Being Harassed At Work, What Do I Do?

Are you being harassed at work? Do you feel discriminated against in the workplace? Have you been the victim of violence or bullying? What should you do about it? How do you stop it? Are there legal actions you can take?

If you're being harassed at work, there are things you can do about it.

If you're being harassed or discriminated against at work and the behavior is based on one of the following protected classes of citizens: race, sex, color, pregnancy, national origin, disability, age, or genetic information, then the harassment may be unlawful.

When is harassment against a protected class of citizen unlawful? According to the EEOC, it is unlawful when you're being harassed at work and the conduct is severe enough that it creates a hostile, intimidating or offensive work environment.

So, what can you do about it?

  1. You can write to your harasser and tell them that what conduct you don't like, why you think it's harassment, and that they need to stop right now.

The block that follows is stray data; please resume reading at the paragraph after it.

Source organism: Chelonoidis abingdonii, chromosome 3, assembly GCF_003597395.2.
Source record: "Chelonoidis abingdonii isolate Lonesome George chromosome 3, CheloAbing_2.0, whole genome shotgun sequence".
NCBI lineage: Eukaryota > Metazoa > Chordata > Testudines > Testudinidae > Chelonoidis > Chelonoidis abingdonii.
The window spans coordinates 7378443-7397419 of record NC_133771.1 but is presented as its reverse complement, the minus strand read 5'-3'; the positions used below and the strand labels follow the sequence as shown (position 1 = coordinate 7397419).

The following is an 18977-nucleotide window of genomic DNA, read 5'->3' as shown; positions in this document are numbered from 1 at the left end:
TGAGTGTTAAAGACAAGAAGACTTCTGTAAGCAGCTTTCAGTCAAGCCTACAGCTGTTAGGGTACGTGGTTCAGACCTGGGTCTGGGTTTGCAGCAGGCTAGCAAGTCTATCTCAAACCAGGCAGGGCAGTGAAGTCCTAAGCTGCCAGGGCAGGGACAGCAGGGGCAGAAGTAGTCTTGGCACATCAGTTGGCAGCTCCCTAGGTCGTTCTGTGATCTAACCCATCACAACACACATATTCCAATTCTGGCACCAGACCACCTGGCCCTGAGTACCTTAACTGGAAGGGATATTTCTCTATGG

2. Speak to your supervisor about the harassment. If your supervisor is the harasser, see #3.
  3. If, however, that does not work, you can take your complaint to your company's human resources department. Follow up with them to make sure they're investigating the complaint swiftly. Try to ask coworkers who have also seen the harassment you suffered from and ask if they'd be willing to make a written account of what they saw. The more evidence you have, the stronger your complaint will be.
  4. If human resources investigates and does not find your alleged harasser guilty, or does find them guilty and the harasser has no consequences, you can file a charge against the harasser through the EEOC. The EEOC will then conduct their own investigation into the case.
  5. It is unlawful for an employer or supervisor to retaliate against an employer for filing a complaint of harassment or discrimination. If you feel that you've been retaliated against, contact the EEOC or see #6.
  6. If you're unsure whether you have a case or not, consult with a qualified and experienced attorney, who can also describe your options.

It's important to keep a journal or email log where you can write down all the dates, times, and descriptions of the harassment.


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